Thursday, 24 May 2012

When it gets this hot...

school's out.  I mean, who has the heart to keep a healthy, lively child indoors when the weather is gorgeous?!  After math on Monday morning , I looked out of the window and decided that I would rather Tiger's memories of childhood be filled with many happy hours of digging in the garden, exploring outdoors, and being in awe of nature, than the number of books he has read or workbooks he has completed.

Therefore for the most part of this week, our homeschooling looks like this:
- many, many hours playing in the garden: digging, building structures and building 'dams', living out of his box-house, and generally getting muddy.

- staring at garden creatures and figuring out where they go and what they do.

Once Tiger has accumulated enough mud and dirt on himself, he comes indoors for a scrub-down and does more 'civilised' activities such as improvising on the piano with Daddy...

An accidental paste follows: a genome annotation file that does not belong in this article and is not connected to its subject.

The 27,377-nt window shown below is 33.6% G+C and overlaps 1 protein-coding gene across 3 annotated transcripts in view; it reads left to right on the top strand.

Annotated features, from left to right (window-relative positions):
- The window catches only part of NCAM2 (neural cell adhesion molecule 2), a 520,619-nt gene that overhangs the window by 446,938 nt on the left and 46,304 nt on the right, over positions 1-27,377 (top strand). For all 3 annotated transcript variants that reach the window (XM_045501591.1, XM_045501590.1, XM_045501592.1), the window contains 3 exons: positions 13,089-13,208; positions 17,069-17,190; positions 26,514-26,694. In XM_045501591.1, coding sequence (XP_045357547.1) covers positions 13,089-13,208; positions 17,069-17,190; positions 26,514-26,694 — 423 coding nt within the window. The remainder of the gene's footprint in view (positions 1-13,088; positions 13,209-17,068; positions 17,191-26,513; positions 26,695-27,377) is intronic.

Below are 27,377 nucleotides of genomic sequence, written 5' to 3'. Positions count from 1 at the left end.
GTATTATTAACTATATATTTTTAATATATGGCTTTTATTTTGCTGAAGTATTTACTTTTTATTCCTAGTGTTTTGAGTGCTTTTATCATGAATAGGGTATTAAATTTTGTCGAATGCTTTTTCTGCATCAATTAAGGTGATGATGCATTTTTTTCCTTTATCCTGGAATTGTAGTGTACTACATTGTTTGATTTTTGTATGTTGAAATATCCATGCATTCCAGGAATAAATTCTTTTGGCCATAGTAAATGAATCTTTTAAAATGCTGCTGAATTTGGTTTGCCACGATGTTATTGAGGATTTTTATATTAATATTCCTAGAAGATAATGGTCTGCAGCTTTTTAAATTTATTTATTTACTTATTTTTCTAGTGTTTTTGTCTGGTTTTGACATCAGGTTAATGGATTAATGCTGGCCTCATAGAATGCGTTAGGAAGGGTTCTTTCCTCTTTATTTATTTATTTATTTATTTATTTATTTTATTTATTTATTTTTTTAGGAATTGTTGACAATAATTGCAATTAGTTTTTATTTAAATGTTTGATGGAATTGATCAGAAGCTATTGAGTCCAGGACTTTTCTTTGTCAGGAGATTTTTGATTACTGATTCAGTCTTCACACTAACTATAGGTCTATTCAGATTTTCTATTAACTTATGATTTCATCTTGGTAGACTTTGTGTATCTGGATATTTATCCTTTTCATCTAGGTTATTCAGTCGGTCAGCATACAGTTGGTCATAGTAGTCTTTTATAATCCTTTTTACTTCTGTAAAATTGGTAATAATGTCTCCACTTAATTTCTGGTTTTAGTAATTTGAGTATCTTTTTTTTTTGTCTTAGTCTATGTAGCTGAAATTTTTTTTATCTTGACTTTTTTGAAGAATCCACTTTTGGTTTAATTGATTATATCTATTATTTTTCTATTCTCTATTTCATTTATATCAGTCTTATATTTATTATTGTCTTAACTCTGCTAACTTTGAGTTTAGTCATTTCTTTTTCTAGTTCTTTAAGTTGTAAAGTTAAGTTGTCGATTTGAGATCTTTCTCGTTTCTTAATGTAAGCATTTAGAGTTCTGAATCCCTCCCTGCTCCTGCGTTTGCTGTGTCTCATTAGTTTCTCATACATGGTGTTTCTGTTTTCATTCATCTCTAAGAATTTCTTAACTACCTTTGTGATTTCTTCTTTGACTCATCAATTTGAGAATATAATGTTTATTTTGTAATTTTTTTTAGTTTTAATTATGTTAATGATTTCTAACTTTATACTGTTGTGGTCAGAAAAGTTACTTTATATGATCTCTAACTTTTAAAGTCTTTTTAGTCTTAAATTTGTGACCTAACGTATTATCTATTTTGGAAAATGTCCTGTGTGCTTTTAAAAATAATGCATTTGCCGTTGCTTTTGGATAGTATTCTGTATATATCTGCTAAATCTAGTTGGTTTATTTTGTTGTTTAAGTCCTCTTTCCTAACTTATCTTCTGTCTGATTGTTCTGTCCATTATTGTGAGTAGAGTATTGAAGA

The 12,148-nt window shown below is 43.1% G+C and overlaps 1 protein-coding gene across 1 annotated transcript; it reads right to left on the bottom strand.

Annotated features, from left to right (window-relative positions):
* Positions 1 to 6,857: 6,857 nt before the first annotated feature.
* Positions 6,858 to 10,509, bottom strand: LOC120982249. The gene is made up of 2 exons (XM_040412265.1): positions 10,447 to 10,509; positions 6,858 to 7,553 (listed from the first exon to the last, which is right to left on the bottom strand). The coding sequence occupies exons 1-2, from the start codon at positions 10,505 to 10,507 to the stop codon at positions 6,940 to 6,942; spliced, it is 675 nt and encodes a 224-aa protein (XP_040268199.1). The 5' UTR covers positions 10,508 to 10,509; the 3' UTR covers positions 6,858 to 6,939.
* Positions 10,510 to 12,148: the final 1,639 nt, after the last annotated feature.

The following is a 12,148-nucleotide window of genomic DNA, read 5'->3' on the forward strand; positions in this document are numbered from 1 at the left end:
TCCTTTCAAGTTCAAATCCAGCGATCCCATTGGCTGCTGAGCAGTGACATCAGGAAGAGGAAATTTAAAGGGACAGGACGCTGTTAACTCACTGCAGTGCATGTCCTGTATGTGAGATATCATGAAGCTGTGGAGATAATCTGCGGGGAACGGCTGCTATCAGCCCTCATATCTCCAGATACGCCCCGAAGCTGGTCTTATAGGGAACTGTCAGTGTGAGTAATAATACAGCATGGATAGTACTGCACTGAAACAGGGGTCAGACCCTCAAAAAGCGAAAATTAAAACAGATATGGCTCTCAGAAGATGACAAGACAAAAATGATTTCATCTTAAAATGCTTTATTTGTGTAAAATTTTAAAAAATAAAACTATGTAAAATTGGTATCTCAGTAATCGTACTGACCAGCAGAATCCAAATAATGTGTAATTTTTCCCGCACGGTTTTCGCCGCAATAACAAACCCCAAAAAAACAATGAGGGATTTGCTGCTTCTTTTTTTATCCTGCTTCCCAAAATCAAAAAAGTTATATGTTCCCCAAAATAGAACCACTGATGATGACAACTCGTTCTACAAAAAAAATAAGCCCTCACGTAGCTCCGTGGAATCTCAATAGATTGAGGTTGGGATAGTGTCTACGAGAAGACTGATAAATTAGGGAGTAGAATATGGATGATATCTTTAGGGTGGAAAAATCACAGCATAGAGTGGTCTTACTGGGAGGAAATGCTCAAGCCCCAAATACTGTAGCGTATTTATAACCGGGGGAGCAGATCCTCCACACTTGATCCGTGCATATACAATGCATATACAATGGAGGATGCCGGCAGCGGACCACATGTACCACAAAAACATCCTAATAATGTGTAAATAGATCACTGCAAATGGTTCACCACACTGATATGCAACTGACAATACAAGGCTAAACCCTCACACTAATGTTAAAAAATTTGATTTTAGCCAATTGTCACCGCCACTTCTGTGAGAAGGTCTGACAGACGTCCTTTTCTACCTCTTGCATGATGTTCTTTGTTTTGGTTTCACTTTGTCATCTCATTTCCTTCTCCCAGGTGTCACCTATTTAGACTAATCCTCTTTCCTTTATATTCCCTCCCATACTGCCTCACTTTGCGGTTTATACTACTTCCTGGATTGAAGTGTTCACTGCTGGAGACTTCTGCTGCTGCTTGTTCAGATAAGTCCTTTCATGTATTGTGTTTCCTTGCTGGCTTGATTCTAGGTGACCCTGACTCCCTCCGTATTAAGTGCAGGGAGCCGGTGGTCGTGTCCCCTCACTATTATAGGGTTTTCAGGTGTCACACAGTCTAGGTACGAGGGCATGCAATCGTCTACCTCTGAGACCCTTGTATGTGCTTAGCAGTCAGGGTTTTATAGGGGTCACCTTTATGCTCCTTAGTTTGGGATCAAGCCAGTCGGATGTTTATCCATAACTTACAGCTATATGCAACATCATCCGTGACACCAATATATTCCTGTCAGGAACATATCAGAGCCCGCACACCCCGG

as well as writing and illustrating his own story.

I can foresee what our summer will look like, and I like what I am seeing -- a good balance of self-initiated work and play.

"Real play, which doesn't require any special equipment, comes naturally if children are allowed reasonable freedom to explore and engage with the world about them."
--- Sue Palmer, 21st Century Boys

This post is linked up to:
1) several blog hops, where you can see what other homeschoolers have been busy with;
2) the Charlotte Mason Blog Carnival: Summer Holidays edition;
3) the All Year Round Blog Carnival: Summer edition.

It is featured in the All Year Round Blog Carnival: 7 Summer Things to do Outdoors edition.

Wednesday, 23 May 2012

How animals find food

This week in vertebrate study we look at the topic "How Animals Find Food".  It is a fancy way of classifying vertebrate by the types of food they eat, i.e. whether they are carnivores, herbivores, or omnivores.  This is yet another revision class for Tiger so we worked through the lesson from this book very quickly then moved on to watching a few clips on how carnivores actually hunt for their food (e.g. how they move, which parts of their bodies are used, their hunting strategies).

This post is linked up to several blog hops, where you can see what other homeschoolers have been busy with.  It is also linked up to the 350th Carnival of Homeschooling.